Remember when Godspell reigned on Bayview?

Godspell theatre poster.
Godspell ran for 488 performances at the Bayview Playhouse and launched the careers of some very big names in the entertainment business.

Growing up just a block away, I couldn’t count the number of times I cruised up and down Bayview, usually on errands for my mother that almost always included buying milk or picking something up from Badali’s. Of course, having spent a couple of summers and most evenings after school pumping gas at Don Verity’s Esso at Millwood and Bayview, I cut a fine figure shuffling home along Bayview in my oil- and grease-infused work clothes every night shortly past 7. (My mother made me change and leave my work pants in the basement so the gas station smell never quite invaded the rest of the house.) I knew every nook and cranny of those two amazing Bayview shopping blocks running from Parkhurst to Millwood. 

Back in the mid 1970s, the aptly-named Bayview Playhouse was a fixture on Bayview. Opened in 1936, it operated as a movie theatre until 1961. At some point after that it reopened as a theatre. I remember the show Jacques Brel is Alive and Well and Living in Paris ran there in 1968 (I just looked it up), but I was only eight years old then and never saw it, though I think my parents did. By the time I started high school in 1973, Godspell was in the middle of a long run at The Bayview Playhouse. Our parents took my brother Tim and me to see it, and the show blew us away. The music was amazing. To this day, I can still sing pretty well the entire score by heart – which may or may not endear me to anyone in close proximity.

But there’s more to this story. The Toronto cast of Godspell was nothing short of extraordinary, though at the time, they were all struggling actors trying to hit the big time. Several did. If you saw Godspell at The Bayview Playhouse, or at The Royal Alex Theatre in its initial run, you likely saw, very early in their careers, Martin Short, Eugene Levy, Gilda Radner, Victor Garber, Andrea Martin, Dave Thomas, and the great Jayne Eastwood. You would recognize Jayne Eastwood in an instant as a staple of Canadian television including roles on SCTV, The Littlest Hobo, King of Kensington, and Night Heat, not to mention more TV commercials than I can count. Turns out, she was a good friend of one of my mother’s closest friends from her nursing career.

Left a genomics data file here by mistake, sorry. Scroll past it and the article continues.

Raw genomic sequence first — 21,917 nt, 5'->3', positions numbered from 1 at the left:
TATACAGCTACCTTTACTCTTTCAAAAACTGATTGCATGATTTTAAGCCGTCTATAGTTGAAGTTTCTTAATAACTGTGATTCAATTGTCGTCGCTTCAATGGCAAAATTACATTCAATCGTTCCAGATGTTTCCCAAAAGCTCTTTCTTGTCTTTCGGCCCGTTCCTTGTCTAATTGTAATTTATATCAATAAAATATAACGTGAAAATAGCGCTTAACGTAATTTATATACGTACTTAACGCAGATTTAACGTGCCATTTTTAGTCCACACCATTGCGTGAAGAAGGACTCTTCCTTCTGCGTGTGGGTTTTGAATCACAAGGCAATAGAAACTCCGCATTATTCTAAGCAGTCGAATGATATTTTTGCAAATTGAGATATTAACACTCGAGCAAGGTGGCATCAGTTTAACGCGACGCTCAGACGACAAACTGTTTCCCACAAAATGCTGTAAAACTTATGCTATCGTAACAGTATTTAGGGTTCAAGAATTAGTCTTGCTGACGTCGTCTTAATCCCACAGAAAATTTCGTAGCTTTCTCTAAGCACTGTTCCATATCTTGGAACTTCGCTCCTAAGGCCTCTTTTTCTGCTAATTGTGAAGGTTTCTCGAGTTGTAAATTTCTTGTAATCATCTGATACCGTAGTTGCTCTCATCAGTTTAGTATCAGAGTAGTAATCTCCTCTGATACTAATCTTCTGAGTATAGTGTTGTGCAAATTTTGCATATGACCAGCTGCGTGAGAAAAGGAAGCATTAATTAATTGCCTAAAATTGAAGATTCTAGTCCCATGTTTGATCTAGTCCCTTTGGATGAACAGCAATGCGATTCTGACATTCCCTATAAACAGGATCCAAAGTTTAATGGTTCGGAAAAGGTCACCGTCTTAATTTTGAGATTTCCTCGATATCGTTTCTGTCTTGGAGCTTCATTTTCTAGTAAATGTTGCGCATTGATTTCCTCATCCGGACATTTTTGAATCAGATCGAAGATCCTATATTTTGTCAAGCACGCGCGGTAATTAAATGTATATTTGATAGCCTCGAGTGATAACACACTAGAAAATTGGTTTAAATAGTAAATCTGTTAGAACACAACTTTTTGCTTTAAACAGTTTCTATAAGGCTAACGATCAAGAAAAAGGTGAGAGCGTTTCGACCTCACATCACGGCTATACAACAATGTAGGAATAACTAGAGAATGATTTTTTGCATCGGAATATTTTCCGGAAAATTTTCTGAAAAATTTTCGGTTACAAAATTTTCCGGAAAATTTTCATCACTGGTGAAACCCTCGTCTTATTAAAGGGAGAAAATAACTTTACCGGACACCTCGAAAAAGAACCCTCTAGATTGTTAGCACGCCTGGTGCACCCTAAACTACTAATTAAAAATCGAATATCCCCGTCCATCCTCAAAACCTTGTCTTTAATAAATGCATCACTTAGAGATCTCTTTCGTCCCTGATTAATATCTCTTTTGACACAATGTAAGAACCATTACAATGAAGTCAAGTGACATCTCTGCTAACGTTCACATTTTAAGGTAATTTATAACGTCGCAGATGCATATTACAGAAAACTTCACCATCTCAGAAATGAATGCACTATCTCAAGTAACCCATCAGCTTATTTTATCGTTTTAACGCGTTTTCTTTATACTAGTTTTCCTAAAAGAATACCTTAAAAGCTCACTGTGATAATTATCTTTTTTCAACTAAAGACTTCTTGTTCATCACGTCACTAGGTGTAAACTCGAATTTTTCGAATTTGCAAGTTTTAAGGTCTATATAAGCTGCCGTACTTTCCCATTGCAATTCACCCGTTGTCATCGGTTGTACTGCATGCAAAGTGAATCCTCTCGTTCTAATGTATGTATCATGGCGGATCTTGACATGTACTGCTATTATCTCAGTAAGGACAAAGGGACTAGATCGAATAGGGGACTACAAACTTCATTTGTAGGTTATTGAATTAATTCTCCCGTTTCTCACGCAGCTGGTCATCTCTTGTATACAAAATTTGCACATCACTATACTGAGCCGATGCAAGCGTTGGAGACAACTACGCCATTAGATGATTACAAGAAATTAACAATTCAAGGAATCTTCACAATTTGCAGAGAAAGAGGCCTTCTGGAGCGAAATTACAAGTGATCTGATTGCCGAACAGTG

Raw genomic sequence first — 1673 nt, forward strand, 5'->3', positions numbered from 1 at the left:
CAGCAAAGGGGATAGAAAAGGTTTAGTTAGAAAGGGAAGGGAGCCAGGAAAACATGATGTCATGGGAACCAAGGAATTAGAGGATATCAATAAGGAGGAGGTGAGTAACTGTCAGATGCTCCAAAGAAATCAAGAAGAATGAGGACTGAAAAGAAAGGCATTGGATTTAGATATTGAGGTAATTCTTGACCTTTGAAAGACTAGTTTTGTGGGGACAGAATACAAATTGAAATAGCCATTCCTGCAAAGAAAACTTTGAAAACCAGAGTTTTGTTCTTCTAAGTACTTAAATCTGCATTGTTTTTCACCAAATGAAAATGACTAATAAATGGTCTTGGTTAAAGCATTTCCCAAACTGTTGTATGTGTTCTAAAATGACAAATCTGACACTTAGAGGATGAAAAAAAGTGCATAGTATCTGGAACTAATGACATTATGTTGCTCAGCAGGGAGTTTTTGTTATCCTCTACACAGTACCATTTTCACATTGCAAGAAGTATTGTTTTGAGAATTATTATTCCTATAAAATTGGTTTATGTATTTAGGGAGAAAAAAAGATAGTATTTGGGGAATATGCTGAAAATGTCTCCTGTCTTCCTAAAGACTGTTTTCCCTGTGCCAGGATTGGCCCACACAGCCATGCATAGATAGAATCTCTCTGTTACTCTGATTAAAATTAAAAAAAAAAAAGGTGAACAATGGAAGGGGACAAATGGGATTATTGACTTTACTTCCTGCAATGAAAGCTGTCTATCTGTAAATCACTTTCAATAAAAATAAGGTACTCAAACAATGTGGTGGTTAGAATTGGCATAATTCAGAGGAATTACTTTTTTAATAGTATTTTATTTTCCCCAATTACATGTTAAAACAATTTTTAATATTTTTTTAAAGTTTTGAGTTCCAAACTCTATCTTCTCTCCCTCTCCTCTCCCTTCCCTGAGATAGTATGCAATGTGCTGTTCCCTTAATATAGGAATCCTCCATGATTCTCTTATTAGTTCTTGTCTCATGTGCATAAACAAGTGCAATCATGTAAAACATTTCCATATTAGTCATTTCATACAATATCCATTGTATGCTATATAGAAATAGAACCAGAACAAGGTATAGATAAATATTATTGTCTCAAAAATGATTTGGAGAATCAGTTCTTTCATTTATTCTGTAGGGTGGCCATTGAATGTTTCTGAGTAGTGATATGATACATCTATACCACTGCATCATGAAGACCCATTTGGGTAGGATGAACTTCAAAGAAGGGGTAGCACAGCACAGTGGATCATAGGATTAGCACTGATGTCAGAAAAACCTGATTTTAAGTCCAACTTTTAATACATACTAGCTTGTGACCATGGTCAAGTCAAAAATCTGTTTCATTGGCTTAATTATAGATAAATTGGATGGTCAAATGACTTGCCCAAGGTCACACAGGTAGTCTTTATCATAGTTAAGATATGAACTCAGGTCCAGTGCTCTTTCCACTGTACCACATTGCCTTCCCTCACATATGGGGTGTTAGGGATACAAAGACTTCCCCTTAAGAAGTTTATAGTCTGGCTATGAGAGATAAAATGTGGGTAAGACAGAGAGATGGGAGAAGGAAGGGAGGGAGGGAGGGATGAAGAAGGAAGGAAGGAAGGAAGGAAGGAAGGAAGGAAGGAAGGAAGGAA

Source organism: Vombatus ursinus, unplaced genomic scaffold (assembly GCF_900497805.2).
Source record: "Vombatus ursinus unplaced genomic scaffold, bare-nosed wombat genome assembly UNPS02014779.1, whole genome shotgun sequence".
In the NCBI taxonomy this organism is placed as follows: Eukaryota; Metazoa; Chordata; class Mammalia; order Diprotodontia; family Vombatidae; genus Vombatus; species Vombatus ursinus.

One night, after the Sunday matinée Godspell performance that we all attended, Jayne Eastwood came back to our house for drinks and dinner. As a 13-year-old at the time, I’ll never forget having a bona fide star of stage and screen in our home at the corner of Parkhurst and Donegall. She was a riot and still “up” from her performance. My job was to pour her a drink – rye and ginger, if memory serves. She tasted it and asked for a touch more rye. I’m sure that reflected my inexperience mixing drinks.

By that stage, no pun intended (or maybe it was), we’d seen the show a few times and loved each performance. But knowing someone in the cast opened new opportunities. On a few occasions thereafter, Tim and I were able to slip in the stage door at the back of the theatre and watch the second half of the show from high up in the wings.

The Bayview Playhouse also provided much needed part-time employment for many of our classmates. A who’s who of Leaside High School students were ushers, ticket-takers, coat check staff, and concession stand severs, and they had lots of great stories to tell.

In the end, Godspell ran for 488 performances at the Bayview Playhouse and launched the careers of some very big names in the entertainment business. And I learned how to mix a drink long before I’d reached the age of majority. Yep, it all happened in Leaside.

About Terry Fallis 54 Articles
A two-time winner of the Stephen Leacock Medal for Humour, Terry Fallis grew up in Leaside and is the award-winning writer of seven national bestsellers, all published by McClelland & Stewart. His most recent, Operation Angus, is now in bookstores.